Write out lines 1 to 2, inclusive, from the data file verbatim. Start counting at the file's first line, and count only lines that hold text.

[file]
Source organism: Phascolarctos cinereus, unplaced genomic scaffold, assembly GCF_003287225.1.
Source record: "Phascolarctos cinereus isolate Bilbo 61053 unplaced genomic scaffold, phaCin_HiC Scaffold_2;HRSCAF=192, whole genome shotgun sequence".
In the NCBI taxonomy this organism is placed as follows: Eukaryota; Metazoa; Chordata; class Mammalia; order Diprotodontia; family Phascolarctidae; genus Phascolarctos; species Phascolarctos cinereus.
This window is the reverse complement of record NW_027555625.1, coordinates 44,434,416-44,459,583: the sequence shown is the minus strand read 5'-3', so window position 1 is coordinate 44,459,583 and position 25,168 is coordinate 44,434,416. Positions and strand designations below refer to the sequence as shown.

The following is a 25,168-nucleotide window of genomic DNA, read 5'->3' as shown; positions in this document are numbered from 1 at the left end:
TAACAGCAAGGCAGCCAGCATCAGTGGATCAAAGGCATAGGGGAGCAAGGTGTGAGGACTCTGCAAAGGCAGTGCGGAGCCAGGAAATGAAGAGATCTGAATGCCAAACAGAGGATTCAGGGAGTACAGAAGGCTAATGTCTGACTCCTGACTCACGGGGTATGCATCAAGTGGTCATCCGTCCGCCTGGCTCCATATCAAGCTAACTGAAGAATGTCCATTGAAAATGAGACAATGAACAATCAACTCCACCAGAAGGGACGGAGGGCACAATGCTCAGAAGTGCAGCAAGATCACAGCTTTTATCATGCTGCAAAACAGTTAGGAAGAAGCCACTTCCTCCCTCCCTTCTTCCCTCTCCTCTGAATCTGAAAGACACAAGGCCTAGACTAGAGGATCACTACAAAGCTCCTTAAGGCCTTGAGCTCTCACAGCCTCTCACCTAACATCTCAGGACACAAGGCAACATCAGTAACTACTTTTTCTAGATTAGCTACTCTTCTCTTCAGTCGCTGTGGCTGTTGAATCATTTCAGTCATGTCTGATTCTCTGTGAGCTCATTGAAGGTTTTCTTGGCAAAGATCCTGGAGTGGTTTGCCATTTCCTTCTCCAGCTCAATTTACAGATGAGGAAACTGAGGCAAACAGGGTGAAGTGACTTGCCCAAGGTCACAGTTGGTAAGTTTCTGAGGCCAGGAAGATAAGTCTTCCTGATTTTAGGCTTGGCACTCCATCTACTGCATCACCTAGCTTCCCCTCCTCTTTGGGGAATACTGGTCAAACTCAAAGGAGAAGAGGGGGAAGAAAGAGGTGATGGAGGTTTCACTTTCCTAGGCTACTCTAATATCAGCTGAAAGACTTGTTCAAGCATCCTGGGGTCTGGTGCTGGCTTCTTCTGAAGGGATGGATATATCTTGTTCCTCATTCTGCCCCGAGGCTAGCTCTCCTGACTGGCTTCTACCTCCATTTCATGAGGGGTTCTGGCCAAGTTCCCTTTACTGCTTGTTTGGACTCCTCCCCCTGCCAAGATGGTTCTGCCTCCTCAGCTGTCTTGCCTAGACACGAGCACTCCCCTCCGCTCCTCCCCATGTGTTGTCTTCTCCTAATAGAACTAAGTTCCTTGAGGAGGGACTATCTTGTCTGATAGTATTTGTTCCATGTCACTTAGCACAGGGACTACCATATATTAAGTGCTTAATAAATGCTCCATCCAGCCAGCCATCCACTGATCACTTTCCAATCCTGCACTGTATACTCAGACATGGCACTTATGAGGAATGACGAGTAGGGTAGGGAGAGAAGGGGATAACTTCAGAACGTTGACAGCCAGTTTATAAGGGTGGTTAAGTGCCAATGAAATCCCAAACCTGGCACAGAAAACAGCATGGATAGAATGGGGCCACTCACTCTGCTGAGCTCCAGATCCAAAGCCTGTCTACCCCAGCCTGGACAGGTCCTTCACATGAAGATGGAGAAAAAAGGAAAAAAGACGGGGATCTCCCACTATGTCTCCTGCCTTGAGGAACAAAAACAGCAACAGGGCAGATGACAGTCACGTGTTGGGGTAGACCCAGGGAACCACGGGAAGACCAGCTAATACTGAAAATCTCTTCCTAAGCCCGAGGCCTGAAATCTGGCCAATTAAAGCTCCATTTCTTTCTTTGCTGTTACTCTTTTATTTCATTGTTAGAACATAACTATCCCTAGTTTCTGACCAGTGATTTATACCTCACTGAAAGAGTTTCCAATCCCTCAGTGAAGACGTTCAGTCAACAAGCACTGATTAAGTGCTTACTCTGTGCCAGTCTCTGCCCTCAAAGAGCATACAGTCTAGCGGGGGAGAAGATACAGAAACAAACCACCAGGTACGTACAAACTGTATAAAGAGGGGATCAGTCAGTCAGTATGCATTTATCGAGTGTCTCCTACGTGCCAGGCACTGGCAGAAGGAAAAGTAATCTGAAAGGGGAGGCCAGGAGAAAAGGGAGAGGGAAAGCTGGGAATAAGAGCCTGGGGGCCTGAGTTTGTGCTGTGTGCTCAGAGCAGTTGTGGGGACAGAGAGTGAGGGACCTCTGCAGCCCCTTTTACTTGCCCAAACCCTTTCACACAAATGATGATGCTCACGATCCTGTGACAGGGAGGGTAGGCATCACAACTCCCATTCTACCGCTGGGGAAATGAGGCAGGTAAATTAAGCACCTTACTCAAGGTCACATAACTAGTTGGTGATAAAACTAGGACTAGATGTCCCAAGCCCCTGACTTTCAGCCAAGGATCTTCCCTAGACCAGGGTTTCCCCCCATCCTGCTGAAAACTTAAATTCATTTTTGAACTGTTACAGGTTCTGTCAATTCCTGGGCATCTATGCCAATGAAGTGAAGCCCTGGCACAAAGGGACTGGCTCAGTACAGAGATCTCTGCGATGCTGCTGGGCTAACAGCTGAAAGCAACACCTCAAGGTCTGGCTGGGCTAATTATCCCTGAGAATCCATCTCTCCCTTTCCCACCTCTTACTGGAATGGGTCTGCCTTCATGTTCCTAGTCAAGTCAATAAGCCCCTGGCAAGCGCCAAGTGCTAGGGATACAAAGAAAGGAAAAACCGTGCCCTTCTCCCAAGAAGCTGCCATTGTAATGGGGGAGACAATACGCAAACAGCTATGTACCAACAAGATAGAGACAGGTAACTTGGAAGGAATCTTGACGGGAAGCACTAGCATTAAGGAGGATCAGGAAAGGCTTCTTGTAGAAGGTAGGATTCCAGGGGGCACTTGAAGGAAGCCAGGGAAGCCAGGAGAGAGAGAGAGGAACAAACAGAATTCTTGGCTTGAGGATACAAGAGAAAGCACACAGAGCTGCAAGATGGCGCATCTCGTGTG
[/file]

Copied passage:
Source organism: Phascolarctos cinereus, unplaced genomic scaffold, assembly GCF_003287225.1.
Source record: "Phascolarctos cinereus isolate Bilbo 61053 unplaced genomic scaffold, phaCin_HiC Scaffold_2;HRSCAF=192, whole genome shotgun sequence".